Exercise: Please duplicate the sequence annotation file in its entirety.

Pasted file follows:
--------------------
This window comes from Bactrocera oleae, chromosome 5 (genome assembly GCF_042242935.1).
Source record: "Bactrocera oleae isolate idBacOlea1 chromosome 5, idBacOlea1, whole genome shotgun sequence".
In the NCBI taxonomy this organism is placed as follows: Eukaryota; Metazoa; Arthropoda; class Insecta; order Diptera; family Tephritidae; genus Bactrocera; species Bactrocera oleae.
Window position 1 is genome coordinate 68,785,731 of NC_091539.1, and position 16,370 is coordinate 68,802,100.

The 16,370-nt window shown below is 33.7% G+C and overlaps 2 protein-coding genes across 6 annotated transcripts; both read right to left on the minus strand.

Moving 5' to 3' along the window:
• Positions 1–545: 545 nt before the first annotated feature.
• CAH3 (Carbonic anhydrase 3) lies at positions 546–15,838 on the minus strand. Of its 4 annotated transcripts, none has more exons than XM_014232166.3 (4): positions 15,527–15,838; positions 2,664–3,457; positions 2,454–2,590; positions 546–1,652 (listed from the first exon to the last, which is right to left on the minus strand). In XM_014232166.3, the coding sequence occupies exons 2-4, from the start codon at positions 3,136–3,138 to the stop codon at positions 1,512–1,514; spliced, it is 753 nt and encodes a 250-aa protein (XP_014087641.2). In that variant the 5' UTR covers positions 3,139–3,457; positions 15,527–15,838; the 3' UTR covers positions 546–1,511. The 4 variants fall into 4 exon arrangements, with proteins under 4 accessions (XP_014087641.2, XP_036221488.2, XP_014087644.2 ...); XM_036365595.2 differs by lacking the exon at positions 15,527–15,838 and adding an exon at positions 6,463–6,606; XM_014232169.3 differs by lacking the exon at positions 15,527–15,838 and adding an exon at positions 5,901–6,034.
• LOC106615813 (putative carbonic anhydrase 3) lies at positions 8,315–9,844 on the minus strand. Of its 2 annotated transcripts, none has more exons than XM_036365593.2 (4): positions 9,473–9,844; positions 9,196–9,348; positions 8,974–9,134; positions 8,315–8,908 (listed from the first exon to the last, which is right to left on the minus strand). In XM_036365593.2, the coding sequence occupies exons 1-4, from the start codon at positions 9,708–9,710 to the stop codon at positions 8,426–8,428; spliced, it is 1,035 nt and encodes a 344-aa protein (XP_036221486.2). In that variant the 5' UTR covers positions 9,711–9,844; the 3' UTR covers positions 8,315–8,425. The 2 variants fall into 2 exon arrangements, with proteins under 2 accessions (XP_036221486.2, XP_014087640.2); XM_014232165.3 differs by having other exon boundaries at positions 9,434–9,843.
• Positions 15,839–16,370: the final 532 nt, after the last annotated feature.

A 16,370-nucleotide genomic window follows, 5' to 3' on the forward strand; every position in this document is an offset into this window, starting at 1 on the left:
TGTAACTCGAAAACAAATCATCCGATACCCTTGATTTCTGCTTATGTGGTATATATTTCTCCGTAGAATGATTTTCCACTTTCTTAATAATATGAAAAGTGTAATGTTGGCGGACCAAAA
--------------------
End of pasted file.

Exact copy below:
This window comes from Bactrocera oleae, chromosome 5 (genome assembly GCF_042242935.1).
Source record: "Bactrocera oleae isolate idBacOlea1 chromosome 5, idBacOlea1, whole genome shotgun sequence".
In the NCBI taxonomy this organism is placed as follows: Eukaryota; Metazoa; Arthropoda; class Insecta; order Diptera; family Tephritidae; genus Bactrocera; species Bactrocera oleae.
Window position 1 is genome coordinate 68,785,731 of NC_091539.1, and position 16,370 is coordinate 68,802,100.

The 16,370-nt window shown below is 33.7% G+C and overlaps 2 protein-coding genes across 6 annotated transcripts; both read right to left on the minus strand.

Moving 5' to 3' along the window:
• Positions 1–545: 545 nt before the first annotated feature.
• CAH3 (Carbonic anhydrase 3) lies at positions 546–15,838 on the minus strand. Of its 4 annotated transcripts, none has more exons than XM_014232166.3 (4): positions 15,527–15,838; positions 2,664–3,457; positions 2,454–2,590; positions 546–1,652 (listed from the first exon to the last, which is right to left on the minus strand). In XM_014232166.3, the coding sequence occupies exons 2-4, from the start codon at positions 3,136–3,138 to the stop codon at positions 1,512–1,514; spliced, it is 753 nt and encodes a 250-aa protein (XP_014087641.2). In that variant the 5' UTR covers positions 3,139–3,457; positions 15,527–15,838; the 3' UTR covers positions 546–1,511. The 4 variants fall into 4 exon arrangements, with proteins under 4 accessions (XP_014087641.2, XP_036221488.2, XP_014087644.2 ...); XM_036365595.2 differs by lacking the exon at positions 15,527–15,838 and adding an exon at positions 6,463–6,606; XM_014232169.3 differs by lacking the exon at positions 15,527–15,838 and adding an exon at positions 5,901–6,034.
• LOC106615813 (putative carbonic anhydrase 3) lies at positions 8,315–9,844 on the minus strand. Of its 2 annotated transcripts, none has more exons than XM_036365593.2 (4): positions 9,473–9,844; positions 9,196–9,348; positions 8,974–9,134; positions 8,315–8,908 (listed from the first exon to the last, which is right to left on the minus strand). In XM_036365593.2, the coding sequence occupies exons 1-4, from the start codon at positions 9,708–9,710 to the stop codon at positions 8,426–8,428; spliced, it is 1,035 nt and encodes a 344-aa protein (XP_036221486.2). In that variant the 5' UTR covers positions 9,711–9,844; the 3' UTR covers positions 8,315–8,425. The 2 variants fall into 2 exon arrangements, with proteins under 2 accessions (XP_036221486.2, XP_014087640.2); XM_014232165.3 differs by having other exon boundaries at positions 9,434–9,843.
• Positions 15,839–16,370: the final 532 nt, after the last annotated feature.

A 16,370-nucleotide genomic window follows, 5' to 3' on the forward strand; every position in this document is an offset into this window, starting at 1 on the left:
TGTAACTCGAAAACAAATCATCCGATACCCTTGATTTCTGCTTATGTGGTATATATTTCTCCGTAGAATGATTTTCCACTTTCTTAATAATATGAAAAGTGTAATGTTGGCGGACCAAAA